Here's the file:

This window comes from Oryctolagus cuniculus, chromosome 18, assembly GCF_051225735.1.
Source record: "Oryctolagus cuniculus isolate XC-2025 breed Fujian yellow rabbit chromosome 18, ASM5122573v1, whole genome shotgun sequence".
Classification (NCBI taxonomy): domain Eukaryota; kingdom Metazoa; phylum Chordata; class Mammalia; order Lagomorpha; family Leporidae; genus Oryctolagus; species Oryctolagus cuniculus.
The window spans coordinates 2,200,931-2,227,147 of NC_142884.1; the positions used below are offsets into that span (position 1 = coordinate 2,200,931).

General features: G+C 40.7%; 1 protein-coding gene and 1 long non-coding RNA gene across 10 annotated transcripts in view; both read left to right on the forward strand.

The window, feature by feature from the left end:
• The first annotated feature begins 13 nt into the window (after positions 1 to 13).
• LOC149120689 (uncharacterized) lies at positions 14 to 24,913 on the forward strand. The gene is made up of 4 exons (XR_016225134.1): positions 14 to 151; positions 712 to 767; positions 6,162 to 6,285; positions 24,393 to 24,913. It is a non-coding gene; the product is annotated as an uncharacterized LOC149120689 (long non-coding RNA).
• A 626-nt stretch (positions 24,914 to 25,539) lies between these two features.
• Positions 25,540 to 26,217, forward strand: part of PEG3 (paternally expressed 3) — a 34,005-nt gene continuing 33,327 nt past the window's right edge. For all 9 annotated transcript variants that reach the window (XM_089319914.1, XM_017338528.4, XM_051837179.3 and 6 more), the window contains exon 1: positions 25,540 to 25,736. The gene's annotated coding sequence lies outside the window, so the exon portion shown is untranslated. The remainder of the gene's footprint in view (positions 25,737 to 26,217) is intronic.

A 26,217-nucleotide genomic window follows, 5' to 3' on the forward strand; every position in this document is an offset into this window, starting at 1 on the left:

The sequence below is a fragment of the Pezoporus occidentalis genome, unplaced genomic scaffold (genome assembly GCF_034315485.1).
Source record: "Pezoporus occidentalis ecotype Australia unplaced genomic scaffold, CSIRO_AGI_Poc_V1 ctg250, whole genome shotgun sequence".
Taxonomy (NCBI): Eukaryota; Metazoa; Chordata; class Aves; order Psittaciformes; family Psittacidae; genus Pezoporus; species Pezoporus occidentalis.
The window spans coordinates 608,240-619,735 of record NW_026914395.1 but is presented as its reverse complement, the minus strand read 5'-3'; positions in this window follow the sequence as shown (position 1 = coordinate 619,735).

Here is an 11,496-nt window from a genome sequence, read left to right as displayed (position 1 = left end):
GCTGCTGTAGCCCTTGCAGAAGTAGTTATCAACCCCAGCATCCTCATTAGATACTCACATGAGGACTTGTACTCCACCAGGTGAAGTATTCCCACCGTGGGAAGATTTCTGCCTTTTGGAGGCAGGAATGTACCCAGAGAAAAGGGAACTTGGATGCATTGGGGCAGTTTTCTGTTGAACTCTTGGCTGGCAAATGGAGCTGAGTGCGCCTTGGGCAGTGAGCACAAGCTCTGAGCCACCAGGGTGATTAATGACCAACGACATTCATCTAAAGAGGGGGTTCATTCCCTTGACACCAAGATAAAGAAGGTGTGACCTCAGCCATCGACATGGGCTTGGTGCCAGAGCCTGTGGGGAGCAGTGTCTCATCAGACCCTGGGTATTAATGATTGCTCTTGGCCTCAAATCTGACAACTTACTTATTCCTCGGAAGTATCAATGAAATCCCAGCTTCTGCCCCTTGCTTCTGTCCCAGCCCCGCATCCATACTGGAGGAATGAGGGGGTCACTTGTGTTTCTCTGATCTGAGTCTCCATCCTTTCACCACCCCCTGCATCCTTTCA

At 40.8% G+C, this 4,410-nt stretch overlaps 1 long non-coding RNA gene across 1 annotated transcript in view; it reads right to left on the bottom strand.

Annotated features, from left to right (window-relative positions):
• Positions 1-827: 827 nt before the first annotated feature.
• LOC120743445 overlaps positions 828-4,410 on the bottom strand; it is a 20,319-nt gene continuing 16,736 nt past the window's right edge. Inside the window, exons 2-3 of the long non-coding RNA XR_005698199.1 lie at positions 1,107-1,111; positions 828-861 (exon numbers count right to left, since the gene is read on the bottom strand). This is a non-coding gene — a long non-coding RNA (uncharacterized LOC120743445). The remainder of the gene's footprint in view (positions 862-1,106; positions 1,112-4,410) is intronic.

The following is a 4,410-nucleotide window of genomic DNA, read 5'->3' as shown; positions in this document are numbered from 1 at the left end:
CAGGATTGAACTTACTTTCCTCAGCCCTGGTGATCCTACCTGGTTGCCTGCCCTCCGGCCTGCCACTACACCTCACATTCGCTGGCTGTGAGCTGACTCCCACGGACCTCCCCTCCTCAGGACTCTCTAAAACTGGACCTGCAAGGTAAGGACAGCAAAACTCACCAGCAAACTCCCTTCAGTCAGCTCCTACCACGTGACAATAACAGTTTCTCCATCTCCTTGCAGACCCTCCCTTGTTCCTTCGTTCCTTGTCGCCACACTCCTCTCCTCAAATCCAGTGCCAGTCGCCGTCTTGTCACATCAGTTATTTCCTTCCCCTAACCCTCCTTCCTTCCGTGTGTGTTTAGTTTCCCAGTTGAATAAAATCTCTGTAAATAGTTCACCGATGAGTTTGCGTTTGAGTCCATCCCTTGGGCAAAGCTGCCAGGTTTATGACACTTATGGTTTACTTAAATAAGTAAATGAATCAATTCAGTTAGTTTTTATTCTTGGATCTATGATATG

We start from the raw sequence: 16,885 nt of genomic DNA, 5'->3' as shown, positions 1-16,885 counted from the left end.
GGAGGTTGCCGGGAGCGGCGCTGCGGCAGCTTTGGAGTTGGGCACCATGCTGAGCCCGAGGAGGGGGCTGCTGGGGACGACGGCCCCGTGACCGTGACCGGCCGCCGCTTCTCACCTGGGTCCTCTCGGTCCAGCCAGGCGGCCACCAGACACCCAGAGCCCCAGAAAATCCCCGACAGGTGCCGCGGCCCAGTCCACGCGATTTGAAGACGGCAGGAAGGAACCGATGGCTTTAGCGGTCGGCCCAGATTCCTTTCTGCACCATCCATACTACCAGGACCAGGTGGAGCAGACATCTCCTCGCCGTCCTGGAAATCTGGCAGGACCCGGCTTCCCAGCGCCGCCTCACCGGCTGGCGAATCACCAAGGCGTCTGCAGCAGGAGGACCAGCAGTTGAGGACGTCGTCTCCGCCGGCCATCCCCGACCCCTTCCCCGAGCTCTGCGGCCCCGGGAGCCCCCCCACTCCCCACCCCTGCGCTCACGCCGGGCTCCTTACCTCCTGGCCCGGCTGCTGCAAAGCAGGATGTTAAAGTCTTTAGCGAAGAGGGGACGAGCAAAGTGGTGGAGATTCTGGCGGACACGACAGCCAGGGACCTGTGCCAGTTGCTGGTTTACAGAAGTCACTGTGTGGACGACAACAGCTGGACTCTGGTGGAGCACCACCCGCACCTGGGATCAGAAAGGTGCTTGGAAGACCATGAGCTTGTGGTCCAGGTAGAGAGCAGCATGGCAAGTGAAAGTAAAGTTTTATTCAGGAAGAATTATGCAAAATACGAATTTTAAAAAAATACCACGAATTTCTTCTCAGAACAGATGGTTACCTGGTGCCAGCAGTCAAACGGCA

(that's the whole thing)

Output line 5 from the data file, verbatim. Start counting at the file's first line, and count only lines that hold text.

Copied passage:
General features: G+C 40.7%; 1 protein-coding gene and 1 long non-coding RNA gene across 10 annotated transcripts in view; both read left to right on the forward strand.